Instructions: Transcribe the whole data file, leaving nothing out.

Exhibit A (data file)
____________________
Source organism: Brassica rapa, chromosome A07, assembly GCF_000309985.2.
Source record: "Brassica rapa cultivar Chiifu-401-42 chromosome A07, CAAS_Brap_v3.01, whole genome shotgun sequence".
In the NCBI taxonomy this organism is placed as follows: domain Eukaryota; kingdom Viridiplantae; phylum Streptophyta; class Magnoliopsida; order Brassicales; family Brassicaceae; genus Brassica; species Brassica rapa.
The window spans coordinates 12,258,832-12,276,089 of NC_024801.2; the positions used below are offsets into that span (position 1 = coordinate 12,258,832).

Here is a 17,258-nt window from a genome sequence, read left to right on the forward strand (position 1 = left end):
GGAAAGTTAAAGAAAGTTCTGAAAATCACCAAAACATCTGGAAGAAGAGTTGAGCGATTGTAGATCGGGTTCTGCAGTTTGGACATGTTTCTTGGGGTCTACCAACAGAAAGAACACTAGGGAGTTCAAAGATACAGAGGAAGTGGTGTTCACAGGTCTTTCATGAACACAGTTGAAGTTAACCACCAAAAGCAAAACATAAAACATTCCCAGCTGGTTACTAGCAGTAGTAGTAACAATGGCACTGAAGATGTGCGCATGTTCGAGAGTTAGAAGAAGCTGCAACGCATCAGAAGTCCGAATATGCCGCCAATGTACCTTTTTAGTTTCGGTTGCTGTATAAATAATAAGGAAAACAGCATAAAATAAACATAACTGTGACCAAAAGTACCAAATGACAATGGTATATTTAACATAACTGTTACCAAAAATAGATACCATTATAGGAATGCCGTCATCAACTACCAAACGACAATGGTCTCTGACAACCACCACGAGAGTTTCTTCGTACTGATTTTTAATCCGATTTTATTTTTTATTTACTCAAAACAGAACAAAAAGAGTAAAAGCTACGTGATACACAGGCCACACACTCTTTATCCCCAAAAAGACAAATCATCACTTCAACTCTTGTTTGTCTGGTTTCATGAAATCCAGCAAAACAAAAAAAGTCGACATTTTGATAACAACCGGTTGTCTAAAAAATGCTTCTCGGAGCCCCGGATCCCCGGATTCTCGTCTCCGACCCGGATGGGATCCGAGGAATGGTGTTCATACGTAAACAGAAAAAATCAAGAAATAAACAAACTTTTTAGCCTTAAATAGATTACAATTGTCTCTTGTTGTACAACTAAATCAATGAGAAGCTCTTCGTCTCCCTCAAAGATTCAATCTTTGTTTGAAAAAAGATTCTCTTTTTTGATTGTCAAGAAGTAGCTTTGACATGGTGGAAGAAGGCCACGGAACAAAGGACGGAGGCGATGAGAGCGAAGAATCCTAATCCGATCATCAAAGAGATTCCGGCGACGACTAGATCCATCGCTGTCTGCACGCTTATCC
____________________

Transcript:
Source organism: Brassica rapa, chromosome A07, assembly GCF_000309985.2.
Source record: "Brassica rapa cultivar Chiifu-401-42 chromosome A07, CAAS_Brap_v3.01, whole genome shotgun sequence".
In the NCBI taxonomy this organism is placed as follows: domain Eukaryota; kingdom Viridiplantae; phylum Streptophyta; class Magnoliopsida; order Brassicales; family Brassicaceae; genus Brassica; species Brassica rapa.
The window spans coordinates 12,258,832-12,276,089 of NC_024801.2; the positions used below are offsets into that span (position 1 = coordinate 12,258,832).

Here is a 17,258-nt window from a genome sequence, read left to right on the forward strand (position 1 = left end):
GGAAAGTTAAAGAAAGTTCTGAAAATCACCAAAACATCTGGAAGAAGAGTTGAGCGATTGTAGATCGGGTTCTGCAGTTTGGACATGTTTCTTGGGGTCTACCAACAGAAAGAACACTAGGGAGTTCAAAGATACAGAGGAAGTGGTGTTCACAGGTCTTTCATGAACACAGTTGAAGTTAACCACCAAAAGCAAAACATAAAACATTCCCAGCTGGTTACTAGCAGTAGTAGTAACAATGGCACTGAAGATGTGCGCATGTTCGAGAGTTAGAAGAAGCTGCAACGCATCAGAAGTCCGAATATGCCGCCAATGTACCTTTTTAGTTTCGGTTGCTGTATAAATAATAAGGAAAACAGCATAAAATAAACATAACTGTGACCAAAAGTACCAAATGACAATGGTATATTTAACATAACTGTTACCAAAAATAGATACCATTATAGGAATGCCGTCATCAACTACCAAACGACAATGGTCTCTGACAACCACCACGAGAGTTTCTTCGTACTGATTTTTAATCCGATTTTATTTTTTATTTACTCAAAACAGAACAAAAAGAGTAAAAGCTACGTGATACACAGGCCACACACTCTTTATCCCCAAAAAGACAAATCATCACTTCAACTCTTGTTTGTCTGGTTTCATGAAATCCAGCAAAACAAAAAAAGTCGACATTTTGATAACAACCGGTTGTCTAAAAAATGCTTCTCGGAGCCCCGGATCCCCGGATTCTCGTCTCCGACCCGGATGGGATCCGAGGAATGGTGTTCATACGTAAACAGAAAAAATCAAGAAATAAACAAACTTTTTAGCCTTAAATAGATTACAATTGTCTCTTGTTGTACAACTAAATCAATGAGAAGCTCTTCGTCTCCCTCAAAGATTCAATCTTTGTTTGAAAAAAGATTCTCTTTTTTGATTGTCAAGAAGTAGCTTTGACATGGTGGAAGAAGGCCACGGAACAAAGGACGGAGGCGATGAGAGCGAAGAATCCTAATCCGATCATCAAAGAGATTCCGGCGACGACTAGATCCATCGCTGTCTGCACGCTTATCC